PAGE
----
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The reform of the Ghanaian power sector has suffered a setback after the Lease and Assignment Agreement between electricity distribution utility Electricity Company of Ghana (ECG) and new power retailer Power Distribution Services (PDS) was suspended in July following allegations of fraud.
Qatari insurer Al Koot, which provided PDS with its demand guarantee, is reported to have told ECG that the guarantee was signed by an employee without the authority to do so. Al Koot therefore declared the agreement null and void.
Following the allegation, the Energy Commission in July announced that an interim agreement is in place whereby ECG will reassume the role of electricity retailer pending an investigation.
The PDS concession, awarded to a consortium of local companies led by Philippines’ Meralco, was a key component of the £498.2m Millennium Challenge Compact II (MCC II), signed in 2014 between the Ghanaian government and the US’ Millennium Challenge Corporation.
Research carried out by African Energy for its Ghana Power Report 2019/20 shows that after years of insufficient generation capacity, the addition of emergency power plants, while costly, has led to an oversupply of almost 1.9GW at end-2018.
There are questions, however, as to whether this oversupply is felt. Inadequate gas infrastructure and technical losses across the transmission and distribution (T&D) networks are major constraints to generation. To address this, the African Development Bank (AfDB) and the World Bank Group have provided support (totalling around $88m) for programmes aimed at strengthening T&D infrastructure by 2022.
African Energy Live Data shows that the power sector will continue its reliance on natural gas and liquid fuels as the government looks to take advantage of upcoming upstream gas projects.
While gas production outstripped consumption in 2018, demand is expected to increase in 2019. Cenpower’s 340MW Kpone gas plant was fully operational as of March, while the 192MW Amandi Energy plant is due online in H2 19. The 450MW Karadeniz Osman Khan barge, which is currently fuelled by HFO, is in the process of being relocated to the Western Region to make use of natural gas from Three Cape Points.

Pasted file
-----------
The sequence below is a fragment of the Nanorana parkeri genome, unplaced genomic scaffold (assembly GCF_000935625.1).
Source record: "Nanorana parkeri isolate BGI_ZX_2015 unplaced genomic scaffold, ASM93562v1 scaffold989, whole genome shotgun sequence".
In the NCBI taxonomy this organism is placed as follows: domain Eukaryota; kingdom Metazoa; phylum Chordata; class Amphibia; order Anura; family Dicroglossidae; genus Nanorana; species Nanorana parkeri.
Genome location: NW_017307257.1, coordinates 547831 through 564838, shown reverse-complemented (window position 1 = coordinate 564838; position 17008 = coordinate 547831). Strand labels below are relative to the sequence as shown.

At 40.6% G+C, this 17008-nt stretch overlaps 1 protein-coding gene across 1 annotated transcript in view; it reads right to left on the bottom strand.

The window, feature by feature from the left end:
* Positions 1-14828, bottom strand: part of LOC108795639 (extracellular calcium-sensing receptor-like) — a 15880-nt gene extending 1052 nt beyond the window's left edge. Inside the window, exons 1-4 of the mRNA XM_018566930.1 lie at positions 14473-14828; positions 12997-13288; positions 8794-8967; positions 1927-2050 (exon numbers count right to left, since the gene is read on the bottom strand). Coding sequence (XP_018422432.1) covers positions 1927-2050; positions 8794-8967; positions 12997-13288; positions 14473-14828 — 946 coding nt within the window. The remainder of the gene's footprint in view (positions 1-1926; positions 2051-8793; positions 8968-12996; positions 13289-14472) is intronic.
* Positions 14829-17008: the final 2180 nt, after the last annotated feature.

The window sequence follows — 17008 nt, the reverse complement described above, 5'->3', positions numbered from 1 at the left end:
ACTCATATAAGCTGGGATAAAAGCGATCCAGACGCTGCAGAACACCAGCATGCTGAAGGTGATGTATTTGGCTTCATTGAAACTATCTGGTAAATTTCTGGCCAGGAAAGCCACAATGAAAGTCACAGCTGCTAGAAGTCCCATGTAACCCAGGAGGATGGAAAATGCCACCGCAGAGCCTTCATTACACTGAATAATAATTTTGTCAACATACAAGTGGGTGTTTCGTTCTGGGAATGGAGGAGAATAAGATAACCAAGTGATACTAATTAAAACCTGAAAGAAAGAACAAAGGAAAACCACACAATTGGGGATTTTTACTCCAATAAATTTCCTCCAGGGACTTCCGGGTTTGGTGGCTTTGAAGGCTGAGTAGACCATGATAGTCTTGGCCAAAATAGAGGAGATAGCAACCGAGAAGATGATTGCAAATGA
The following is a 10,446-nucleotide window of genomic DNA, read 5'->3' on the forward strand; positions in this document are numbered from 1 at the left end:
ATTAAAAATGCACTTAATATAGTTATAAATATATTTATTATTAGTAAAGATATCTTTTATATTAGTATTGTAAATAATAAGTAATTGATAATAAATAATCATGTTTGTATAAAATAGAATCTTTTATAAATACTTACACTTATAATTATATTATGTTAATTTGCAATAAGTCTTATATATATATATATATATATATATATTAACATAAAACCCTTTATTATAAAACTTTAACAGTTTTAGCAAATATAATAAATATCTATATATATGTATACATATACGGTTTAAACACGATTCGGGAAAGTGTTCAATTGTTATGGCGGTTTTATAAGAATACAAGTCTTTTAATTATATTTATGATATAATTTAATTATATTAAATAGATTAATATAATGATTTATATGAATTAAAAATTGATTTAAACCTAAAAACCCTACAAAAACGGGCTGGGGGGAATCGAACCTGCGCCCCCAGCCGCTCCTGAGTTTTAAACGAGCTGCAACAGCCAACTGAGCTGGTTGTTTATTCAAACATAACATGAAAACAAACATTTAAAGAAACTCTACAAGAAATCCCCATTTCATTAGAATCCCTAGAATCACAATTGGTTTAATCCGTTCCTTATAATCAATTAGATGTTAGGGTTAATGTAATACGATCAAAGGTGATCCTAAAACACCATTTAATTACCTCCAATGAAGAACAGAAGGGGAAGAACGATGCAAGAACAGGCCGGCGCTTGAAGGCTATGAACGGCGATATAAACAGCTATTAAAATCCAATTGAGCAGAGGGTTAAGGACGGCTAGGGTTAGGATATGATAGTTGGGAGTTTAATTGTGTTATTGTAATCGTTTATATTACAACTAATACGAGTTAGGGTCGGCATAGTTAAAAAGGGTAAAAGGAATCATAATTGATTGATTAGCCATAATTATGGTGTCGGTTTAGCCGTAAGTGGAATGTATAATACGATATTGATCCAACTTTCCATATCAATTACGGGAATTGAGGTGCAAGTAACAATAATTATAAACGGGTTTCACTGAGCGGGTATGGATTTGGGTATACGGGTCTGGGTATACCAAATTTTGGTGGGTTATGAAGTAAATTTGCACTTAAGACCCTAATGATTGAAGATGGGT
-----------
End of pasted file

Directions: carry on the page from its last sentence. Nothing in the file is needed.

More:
To meet this expected growth in demand, the government has been canvassing for LNG import deals in recent years. Two in principle supply agreements are in place, 1.7mt/yr from Russia’s Rosneft and a 15-year deal using gas from Equatorial Guinea’s Fortuna field. Alongside these, two LNG import terminals are being built in Tema and Takoradi.
The ability of domestic gas infrastructure to cater to demand remains in question, with availability of gas-fired power plants standing at below 50%. Despite domestic production exceeding demand from the power sector, the lack of nationwide gas transmission pipelines means there are considerable hurdles for consistent gas-powered generation to overcome.
Despite these challenges, Ghana’s general investability seems to be improving. The successful completion in 2019 of a four-year, $926m Extended Fund Facility programme with the International Monetary Fund has helped stabilise Ghana’s macroeconomic path and boosted its reputation as a rising star of sub-Saharan Africa.
Achievements of President Nana Akufo-Addo’s government include the taming of volatility in the cedi, GDP growth rates of above 6% and falling inflation, while the financial sector has been streamlined and national debt profiles reinterpreted by a substantial rebasing of the economy.
Akufo-Addo must accept that flagship economic promises have been oversold if tough lessons are to be learned from Ghana’s previous experiences of squandering economic potential – a task complicated by the rapidly approaching electoral campaign cycle.
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